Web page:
rence behind each sheet for the benefits in this brochure.
Adoption allowance                                          page 14

Activity compensation                                       page 11

Activity support                                            page 25

Occupational injury insurance                               page 25

Assistance allowance                                        page 19

Children covered by LSS                                     page 16

Child allowance and large family supplement                 page 17

Car allowance                                               page 19

Housing allowance                                           page 26

Housing supplement for pensioners                           page 24
     Voluntary sickness benefit insurance           page 9

     Parental benefit                               page 16

     Guarantee pension                              page 23

     Disability allowance                           page 19

     Pregnancy benefit                              page 14

     Income pension                                 page 20
     Kindred allowance/benefit for
     care of relatives                              page 11

     Paternity leave                                page 17

     Premium pension                                page 20

     Rehabilitation                                 page 12

2   Sickness compensation                          page 11
     SGI (income on which sickness benefit
     entitlement is based)                          page 8

     Falling ill while living abroad                page 13

     Falling ill while staying temporarily abroad   page 13

     Sick pay                                       page 8

     Sickness benefit                               page 8

     Disease carrier allowance                      page 9

     Temporary parental benefit                     page 16

     Maintenance support                            page 18

     Dormant sickness and activity compensation     page 12

     Childcare allowance                            page 17
Anteckningar




               


6
Obligations
What happens if you receive
too much benefit?
If you receive a benefit to which you are not
entitled, you will in general be obliged to repay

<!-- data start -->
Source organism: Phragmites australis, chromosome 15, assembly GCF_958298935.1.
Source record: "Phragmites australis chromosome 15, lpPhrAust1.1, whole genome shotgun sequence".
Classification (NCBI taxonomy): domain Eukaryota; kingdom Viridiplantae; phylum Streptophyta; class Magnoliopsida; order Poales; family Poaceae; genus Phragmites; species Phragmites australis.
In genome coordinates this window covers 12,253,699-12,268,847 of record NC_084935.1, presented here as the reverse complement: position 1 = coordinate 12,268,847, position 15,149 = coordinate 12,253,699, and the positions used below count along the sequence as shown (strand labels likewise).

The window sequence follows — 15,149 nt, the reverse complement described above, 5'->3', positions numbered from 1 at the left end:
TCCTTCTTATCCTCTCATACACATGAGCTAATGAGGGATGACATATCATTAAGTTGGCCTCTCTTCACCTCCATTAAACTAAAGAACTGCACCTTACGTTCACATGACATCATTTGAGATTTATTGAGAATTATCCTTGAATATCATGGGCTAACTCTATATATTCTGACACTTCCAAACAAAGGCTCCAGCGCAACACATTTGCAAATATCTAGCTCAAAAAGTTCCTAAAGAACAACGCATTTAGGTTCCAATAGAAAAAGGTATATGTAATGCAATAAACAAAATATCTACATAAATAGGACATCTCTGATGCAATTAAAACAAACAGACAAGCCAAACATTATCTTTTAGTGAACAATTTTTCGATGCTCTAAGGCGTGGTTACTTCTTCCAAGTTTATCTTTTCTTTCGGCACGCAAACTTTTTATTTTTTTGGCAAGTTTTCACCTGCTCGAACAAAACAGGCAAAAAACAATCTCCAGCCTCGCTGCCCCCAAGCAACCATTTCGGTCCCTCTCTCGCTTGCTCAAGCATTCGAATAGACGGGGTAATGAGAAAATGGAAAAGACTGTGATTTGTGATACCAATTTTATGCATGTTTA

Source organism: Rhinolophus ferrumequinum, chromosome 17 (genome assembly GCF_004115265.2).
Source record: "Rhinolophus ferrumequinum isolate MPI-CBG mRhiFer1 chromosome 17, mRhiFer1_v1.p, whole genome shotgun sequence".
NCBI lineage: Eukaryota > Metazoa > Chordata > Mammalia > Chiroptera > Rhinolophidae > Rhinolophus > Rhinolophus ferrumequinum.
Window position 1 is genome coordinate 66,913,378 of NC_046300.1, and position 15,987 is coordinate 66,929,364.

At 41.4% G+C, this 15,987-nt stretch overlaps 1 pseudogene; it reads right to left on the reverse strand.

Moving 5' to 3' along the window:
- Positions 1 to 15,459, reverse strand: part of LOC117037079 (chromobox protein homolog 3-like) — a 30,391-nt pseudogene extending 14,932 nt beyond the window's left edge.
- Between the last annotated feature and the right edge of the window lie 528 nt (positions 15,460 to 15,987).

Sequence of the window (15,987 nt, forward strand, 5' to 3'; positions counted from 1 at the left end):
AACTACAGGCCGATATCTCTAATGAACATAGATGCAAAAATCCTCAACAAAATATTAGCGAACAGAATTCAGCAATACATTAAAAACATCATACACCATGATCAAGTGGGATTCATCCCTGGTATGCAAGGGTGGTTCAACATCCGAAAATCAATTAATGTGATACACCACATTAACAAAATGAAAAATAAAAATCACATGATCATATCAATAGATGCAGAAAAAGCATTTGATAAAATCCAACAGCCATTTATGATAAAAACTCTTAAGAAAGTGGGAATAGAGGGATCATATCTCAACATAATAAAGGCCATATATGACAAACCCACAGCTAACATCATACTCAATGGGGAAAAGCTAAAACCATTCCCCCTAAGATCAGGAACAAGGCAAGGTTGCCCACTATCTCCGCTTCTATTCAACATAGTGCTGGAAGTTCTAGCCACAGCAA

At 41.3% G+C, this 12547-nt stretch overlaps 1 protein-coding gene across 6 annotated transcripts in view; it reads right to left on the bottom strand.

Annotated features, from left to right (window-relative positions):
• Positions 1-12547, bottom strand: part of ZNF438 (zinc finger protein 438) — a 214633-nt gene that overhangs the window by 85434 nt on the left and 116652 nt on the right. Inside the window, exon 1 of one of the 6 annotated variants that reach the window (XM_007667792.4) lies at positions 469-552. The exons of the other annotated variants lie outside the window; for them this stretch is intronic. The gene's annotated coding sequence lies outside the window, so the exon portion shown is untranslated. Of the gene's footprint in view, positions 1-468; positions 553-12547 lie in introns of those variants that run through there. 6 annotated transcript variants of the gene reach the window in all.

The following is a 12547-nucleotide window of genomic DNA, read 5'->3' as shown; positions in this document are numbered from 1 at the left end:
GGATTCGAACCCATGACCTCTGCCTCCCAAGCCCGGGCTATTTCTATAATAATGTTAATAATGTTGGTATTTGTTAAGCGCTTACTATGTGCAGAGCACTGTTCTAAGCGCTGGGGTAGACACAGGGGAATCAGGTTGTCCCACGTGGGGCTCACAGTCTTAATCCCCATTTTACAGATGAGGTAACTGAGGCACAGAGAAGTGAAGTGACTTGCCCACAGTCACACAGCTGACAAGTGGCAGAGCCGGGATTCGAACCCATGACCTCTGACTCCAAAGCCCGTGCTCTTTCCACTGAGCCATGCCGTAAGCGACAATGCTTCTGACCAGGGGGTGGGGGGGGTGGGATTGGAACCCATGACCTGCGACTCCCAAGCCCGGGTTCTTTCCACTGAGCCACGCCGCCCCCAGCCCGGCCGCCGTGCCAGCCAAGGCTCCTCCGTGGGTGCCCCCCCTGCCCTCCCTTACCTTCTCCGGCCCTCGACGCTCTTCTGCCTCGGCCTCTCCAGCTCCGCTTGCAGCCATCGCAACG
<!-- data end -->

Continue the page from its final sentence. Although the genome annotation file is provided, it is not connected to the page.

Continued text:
the money. This is the case even if it was not
your fault that you received the payment.

It is a criminal offence to give false
information
The Swedish Social Insurance Agency takes a
serious view of fraud. By fraud we mean when
someone deliberately tries to get round the rules
for obtaining benefit. What happens then if
someone commits fraud, for example by leaving
false information or by not reporting a
change in his or her circumstances? Anyone
who commits fraud is liable to repay the money
received, and also runs the risk of punishment
by fine or imprisonment.

Always notify the Swedish Social Insurance
Agency of any changes
You are obliged to notify changed circumstances
that may have a bearing on your right to benefit.
Social Insurance




                                                                                                         FOTO: JØRGEN REIMER
Fk 4002. 06.05




                                                                                                         GRAFISK FORM: BLOMQUIST ANNONSBYRÅ

A guide to authorities
Below we have compiled a list of addresses to the websites of some of the most common authorities.
At www.forsakringskassan.se you can find general information on the social insurance scheme as well
as more detailed informtion on certain benefits. The employment office, www.ams.se and the municipal
business secretaries are useful if you have questions about work or the labor market. On www.foreta-
garguiden.se you can get in touch with many diffrent authorities. If you have questions about taxation
you might find answers at www.skatteverket.se. On the website of the National Board of Health and
Welfare, www.socialstyrelsen.se, you can read more about maintenance grants.



This broschure provides only general information and should not be regarded as an authoritative state-
ment of the law. Additional information can be obtained from the Swedish Social Insurance Agency on
www.forsakringskassan.se